Title, Synopsis and Publications Investigators and Collaborators
Stroke impact in Older Australian Women: A cohort study using self-reported longitudinal data
Stroke, a leading cause of death and disability and costs the Australian economy around $2.14 billion each year. One third of those experiencing stroke will die in the first year and one third will be dependent on others to manage everyday activities. The Australian Institute of Health and Welfare reports that between the ages of 60 and 80 stroke prevalence shifts from mainly men to mainly women. The investigations from this research group are generating new knowledge relating to the long term impact of stroke on Australia’s oldest women. This new knowledge indicates that, when compared to their age-matched peers, older women who have experienced a stroke: 1) Are less likely to survive even after adjusting for comorbidities and other health and social factors, and that those who are fall below a healthy weight are particularly vulnerable 2) Described stroke as a major life event which was responsible for limitations in their participation in everyday activities 3) Reported a lived experience that could not be fully coded using the 18-item Brief ICF Core Set for Stroke 4) Were 6 times more likely to experience another stroke and 20% more likely to experience poor physical functioning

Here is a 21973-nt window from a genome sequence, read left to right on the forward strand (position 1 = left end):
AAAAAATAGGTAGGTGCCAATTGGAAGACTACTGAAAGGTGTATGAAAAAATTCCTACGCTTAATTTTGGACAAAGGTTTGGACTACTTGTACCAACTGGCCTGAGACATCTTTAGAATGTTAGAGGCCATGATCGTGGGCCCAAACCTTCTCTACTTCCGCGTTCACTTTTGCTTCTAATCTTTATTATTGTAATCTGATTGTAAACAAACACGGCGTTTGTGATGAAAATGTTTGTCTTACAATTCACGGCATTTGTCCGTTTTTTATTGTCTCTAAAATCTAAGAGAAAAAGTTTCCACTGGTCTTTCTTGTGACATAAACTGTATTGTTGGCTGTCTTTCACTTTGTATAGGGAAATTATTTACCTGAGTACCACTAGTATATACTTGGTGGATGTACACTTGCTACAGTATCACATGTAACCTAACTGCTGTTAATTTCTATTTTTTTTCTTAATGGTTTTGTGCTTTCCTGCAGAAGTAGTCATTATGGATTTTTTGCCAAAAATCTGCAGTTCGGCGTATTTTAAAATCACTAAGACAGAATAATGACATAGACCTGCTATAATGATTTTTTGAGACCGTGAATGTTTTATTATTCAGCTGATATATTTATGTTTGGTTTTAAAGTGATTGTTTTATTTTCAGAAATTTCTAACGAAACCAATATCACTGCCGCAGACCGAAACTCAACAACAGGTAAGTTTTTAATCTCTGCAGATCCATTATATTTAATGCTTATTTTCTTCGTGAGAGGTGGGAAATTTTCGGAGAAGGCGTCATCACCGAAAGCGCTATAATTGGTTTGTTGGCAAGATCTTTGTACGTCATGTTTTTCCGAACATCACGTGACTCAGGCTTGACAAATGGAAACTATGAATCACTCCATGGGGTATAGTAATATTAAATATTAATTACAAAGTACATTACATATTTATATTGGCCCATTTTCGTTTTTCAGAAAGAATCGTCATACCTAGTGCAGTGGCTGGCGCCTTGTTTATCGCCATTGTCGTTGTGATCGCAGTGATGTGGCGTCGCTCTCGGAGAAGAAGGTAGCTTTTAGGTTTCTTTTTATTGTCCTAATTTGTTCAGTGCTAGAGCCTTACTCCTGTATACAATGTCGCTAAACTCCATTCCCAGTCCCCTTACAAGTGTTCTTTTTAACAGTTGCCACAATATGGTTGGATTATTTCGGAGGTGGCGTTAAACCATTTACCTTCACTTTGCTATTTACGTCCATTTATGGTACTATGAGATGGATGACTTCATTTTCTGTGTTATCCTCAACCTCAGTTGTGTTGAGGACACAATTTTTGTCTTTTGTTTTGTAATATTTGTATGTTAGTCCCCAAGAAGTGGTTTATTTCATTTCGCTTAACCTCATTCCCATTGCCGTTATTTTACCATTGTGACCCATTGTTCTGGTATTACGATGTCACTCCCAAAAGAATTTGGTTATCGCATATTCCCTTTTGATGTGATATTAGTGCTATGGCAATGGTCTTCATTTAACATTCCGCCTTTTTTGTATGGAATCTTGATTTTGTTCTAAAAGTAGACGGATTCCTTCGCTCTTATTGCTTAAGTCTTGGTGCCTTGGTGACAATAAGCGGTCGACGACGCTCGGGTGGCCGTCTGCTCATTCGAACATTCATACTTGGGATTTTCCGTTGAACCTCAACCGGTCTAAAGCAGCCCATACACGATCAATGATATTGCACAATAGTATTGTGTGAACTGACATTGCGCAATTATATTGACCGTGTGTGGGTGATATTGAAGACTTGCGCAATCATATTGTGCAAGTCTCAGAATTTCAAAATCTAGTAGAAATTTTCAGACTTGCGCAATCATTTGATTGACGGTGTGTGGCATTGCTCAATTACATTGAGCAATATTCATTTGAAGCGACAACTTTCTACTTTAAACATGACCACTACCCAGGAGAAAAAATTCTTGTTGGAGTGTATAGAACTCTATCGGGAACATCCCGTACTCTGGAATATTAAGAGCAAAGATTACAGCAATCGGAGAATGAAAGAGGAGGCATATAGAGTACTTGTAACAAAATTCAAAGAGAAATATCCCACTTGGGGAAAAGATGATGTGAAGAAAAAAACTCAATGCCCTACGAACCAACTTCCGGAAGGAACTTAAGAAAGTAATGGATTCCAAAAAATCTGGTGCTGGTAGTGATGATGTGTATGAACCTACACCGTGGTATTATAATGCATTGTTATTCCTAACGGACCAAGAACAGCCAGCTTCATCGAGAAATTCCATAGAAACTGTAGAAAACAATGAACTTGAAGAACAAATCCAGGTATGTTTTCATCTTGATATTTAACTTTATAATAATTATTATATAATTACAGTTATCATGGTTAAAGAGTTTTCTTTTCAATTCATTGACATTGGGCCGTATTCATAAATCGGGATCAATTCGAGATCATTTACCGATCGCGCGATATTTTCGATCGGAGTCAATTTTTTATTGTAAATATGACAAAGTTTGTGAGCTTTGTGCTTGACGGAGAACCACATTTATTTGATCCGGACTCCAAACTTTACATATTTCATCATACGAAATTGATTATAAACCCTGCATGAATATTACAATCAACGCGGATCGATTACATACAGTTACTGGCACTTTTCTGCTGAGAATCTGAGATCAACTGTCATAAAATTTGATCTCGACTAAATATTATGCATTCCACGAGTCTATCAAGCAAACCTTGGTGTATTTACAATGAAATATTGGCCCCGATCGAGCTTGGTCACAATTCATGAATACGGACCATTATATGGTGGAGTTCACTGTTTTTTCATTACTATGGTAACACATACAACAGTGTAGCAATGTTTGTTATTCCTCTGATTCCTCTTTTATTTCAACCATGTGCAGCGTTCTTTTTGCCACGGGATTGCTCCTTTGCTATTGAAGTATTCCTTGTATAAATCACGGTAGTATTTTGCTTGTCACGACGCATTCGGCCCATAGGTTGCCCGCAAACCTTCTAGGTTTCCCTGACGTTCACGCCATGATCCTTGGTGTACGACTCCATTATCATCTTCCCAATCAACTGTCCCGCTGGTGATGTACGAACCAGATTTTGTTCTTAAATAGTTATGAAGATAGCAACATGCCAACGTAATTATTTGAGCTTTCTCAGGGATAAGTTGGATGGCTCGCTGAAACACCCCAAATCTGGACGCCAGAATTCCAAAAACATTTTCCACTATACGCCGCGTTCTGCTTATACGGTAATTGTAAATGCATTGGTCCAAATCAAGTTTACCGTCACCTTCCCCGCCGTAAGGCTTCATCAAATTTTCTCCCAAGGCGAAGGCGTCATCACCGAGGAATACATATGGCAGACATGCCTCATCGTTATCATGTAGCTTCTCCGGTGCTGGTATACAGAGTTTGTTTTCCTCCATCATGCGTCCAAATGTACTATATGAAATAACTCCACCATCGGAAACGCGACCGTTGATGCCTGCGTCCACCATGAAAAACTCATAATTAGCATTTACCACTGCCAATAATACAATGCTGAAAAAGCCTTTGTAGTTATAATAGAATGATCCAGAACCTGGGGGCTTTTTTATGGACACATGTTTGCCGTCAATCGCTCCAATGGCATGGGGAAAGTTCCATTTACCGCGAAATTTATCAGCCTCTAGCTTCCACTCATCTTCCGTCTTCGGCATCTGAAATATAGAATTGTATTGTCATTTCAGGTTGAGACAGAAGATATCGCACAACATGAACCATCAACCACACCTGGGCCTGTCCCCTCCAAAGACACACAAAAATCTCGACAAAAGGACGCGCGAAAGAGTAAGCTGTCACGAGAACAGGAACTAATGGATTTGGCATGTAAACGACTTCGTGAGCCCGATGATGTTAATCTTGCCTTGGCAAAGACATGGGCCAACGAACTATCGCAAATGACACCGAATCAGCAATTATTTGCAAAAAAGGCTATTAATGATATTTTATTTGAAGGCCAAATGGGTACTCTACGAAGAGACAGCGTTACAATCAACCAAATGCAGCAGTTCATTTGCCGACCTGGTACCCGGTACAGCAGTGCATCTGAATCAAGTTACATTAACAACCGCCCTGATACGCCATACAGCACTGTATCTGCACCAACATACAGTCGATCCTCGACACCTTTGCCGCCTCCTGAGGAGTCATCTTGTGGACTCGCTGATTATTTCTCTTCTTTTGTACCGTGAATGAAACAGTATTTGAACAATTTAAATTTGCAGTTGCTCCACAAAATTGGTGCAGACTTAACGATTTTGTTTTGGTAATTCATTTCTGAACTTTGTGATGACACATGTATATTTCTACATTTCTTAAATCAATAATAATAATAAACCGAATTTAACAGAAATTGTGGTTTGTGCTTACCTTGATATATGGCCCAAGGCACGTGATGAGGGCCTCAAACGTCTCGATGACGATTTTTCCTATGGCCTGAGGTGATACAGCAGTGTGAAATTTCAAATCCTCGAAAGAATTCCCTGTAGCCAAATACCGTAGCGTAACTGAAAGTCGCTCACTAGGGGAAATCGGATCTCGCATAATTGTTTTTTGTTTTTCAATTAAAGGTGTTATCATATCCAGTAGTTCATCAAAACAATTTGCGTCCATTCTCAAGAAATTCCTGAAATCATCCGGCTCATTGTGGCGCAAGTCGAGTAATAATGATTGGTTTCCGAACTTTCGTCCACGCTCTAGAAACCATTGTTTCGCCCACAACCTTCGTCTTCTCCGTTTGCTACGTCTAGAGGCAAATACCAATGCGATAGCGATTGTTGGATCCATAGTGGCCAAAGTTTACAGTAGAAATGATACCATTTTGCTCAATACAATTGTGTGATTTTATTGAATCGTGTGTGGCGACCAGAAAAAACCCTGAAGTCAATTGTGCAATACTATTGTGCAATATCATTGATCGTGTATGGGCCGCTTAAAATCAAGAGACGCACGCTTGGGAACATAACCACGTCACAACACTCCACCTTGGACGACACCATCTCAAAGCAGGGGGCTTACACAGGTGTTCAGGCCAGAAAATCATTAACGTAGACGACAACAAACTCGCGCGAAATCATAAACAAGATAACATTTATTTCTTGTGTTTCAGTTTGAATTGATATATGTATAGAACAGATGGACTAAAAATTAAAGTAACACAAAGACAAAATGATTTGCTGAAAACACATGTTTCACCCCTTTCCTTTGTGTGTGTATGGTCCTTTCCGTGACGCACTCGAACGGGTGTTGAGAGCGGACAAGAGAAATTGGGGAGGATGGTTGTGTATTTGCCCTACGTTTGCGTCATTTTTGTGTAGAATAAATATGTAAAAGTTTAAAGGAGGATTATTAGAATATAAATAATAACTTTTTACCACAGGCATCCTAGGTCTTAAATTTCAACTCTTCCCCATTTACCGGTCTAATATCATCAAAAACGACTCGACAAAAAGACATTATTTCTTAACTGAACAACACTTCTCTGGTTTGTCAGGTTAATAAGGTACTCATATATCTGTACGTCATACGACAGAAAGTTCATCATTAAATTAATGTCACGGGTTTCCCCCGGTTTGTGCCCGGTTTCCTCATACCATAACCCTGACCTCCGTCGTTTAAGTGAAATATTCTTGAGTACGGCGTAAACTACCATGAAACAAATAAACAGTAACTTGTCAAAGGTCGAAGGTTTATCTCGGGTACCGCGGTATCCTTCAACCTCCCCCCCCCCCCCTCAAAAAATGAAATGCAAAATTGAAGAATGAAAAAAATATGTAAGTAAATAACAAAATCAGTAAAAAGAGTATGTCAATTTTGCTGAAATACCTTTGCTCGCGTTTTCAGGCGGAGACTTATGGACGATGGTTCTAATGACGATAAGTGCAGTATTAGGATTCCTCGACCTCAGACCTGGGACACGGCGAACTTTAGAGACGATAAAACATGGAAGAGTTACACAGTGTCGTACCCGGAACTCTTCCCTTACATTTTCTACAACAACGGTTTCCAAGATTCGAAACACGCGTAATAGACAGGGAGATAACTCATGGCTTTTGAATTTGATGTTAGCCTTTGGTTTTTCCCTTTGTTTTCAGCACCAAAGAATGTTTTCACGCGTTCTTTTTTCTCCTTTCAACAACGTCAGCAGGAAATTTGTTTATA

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Prof Julie Byles
Dr Isobel Hubbard
Prof Julie Byles
Prof Christopher Levi
Ms Jenni White
Ms Claire Grennall
Dr Lynn Francis
Ms Amanda Thijsen
Dr Meredith Tavener
Dr Catherine Chojenta
Ms Kha Vo